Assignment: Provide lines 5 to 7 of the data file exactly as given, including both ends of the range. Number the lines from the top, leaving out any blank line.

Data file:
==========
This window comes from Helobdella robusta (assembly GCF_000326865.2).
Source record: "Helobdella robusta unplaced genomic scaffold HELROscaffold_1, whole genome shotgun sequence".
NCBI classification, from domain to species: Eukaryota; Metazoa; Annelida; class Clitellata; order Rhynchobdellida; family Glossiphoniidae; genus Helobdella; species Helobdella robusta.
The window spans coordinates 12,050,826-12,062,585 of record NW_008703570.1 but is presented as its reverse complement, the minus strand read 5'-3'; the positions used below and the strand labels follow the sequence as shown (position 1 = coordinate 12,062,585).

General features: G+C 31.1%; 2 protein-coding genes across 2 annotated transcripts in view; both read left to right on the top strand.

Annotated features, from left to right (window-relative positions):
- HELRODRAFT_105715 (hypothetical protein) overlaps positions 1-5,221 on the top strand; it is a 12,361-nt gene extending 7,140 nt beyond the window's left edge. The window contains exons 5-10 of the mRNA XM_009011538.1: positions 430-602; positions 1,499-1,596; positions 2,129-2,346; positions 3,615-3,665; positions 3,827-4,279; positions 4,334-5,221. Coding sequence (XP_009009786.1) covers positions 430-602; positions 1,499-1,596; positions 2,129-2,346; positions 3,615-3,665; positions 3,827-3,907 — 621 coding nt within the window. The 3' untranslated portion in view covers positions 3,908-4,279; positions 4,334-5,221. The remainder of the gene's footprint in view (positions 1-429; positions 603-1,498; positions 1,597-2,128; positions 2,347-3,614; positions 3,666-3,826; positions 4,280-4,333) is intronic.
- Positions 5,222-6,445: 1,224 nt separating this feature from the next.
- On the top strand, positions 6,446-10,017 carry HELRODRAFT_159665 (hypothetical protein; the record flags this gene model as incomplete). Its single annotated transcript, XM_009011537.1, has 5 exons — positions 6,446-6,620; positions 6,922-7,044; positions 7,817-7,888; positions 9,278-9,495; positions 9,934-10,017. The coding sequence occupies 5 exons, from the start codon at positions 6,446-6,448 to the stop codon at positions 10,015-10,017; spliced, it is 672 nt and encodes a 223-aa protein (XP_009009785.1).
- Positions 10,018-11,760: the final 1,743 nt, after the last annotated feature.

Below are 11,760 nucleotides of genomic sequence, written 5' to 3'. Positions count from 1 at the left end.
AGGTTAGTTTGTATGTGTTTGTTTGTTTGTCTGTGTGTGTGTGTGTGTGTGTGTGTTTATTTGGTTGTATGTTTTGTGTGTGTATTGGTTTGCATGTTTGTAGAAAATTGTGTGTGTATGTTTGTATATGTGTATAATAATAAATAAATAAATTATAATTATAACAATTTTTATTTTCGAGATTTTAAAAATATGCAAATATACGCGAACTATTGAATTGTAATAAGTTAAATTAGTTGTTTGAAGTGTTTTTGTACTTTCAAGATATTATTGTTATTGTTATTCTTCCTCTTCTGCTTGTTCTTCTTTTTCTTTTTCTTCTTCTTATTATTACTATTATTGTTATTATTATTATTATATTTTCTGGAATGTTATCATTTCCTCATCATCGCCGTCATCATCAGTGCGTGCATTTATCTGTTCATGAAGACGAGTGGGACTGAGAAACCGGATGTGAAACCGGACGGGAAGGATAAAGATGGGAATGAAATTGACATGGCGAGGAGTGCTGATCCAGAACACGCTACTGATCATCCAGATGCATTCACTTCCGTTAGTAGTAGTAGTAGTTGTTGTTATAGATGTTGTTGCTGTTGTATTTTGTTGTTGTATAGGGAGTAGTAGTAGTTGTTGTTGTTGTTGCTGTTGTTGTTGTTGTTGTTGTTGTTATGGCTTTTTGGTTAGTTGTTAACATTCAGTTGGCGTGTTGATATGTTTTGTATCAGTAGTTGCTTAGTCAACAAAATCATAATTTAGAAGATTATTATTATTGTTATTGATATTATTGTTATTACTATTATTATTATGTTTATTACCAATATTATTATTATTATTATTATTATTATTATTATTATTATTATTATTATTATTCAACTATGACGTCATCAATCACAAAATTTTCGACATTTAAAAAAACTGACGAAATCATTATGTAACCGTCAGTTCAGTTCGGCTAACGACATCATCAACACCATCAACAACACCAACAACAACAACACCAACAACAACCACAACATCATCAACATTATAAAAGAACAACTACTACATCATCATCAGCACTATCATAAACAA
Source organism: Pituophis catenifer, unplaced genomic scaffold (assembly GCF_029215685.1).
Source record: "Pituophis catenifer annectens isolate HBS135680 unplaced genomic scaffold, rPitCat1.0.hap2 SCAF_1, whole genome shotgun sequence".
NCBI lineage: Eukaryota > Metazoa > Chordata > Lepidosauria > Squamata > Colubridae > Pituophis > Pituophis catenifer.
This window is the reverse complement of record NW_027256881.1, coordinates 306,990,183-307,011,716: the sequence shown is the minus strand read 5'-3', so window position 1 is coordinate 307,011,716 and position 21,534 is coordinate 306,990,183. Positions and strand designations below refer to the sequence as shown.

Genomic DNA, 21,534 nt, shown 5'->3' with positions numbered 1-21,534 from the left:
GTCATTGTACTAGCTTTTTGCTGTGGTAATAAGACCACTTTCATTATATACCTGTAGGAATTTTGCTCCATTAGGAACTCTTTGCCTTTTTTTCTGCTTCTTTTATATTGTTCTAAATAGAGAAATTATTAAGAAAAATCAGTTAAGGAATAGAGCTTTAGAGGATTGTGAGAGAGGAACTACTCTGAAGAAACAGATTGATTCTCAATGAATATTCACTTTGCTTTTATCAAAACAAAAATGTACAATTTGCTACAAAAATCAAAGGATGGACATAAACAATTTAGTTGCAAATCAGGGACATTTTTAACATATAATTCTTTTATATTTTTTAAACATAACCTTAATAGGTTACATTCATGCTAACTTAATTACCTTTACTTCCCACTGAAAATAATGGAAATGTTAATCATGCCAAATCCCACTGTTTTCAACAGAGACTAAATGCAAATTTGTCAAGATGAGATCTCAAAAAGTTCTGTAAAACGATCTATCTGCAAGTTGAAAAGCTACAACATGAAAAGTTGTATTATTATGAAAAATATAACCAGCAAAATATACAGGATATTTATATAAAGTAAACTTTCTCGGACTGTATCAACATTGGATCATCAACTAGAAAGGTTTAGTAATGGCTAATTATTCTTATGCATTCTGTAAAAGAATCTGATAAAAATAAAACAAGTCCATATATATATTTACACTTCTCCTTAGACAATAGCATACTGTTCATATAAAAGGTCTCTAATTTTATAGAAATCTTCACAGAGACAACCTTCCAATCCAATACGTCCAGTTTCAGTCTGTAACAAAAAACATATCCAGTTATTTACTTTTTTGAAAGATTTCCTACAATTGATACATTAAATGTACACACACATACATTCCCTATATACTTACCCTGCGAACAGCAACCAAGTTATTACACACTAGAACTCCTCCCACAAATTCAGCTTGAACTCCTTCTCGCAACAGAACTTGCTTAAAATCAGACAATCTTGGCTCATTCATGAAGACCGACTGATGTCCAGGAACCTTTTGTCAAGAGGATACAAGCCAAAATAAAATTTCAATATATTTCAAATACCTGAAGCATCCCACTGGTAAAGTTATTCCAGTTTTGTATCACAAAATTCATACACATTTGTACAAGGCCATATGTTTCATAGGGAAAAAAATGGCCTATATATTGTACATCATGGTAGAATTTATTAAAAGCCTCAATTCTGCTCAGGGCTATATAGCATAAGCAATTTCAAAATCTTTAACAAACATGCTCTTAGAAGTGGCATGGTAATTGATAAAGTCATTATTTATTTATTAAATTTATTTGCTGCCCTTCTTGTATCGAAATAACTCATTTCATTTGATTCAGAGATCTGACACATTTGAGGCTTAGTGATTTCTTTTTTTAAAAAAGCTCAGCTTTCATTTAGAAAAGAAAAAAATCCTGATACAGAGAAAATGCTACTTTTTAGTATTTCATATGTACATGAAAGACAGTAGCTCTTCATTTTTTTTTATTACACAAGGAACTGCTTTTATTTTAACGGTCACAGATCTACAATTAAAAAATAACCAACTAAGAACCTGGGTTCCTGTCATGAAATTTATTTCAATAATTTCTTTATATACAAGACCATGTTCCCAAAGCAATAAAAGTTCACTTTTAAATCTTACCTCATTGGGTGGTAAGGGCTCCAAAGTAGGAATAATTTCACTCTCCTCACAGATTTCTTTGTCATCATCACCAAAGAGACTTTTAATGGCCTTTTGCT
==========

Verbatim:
General features: G+C 31.1%; 2 protein-coding genes across 2 annotated transcripts in view; both read left to right on the top strand.

Annotated features, from left to right (window-relative positions):
- HELRODRAFT_105715 (hypothetical protein) overlaps positions 1-5,221 on the top strand; it is a 12,361-nt gene extending 7,140 nt beyond the window's left edge. The window contains exons 5-10 of the mRNA XM_009011538.1: positions 430-602; positions 1,499-1,596; positions 2,129-2,346; positions 3,615-3,665; positions 3,827-4,279; positions 4,334-5,221. Coding sequence (XP_009009786.1) covers positions 430-602; positions 1,499-1,596; positions 2,129-2,346; positions 3,615-3,665; positions 3,827-3,907 — 621 coding nt within the window. The 3' untranslated portion in view covers positions 3,908-4,279; positions 4,334-5,221. The remainder of the gene's footprint in view (positions 1-429; positions 603-1,498; positions 1,597-2,128; positions 2,347-3,614; positions 3,666-3,826; positions 4,280-4,333) is intronic.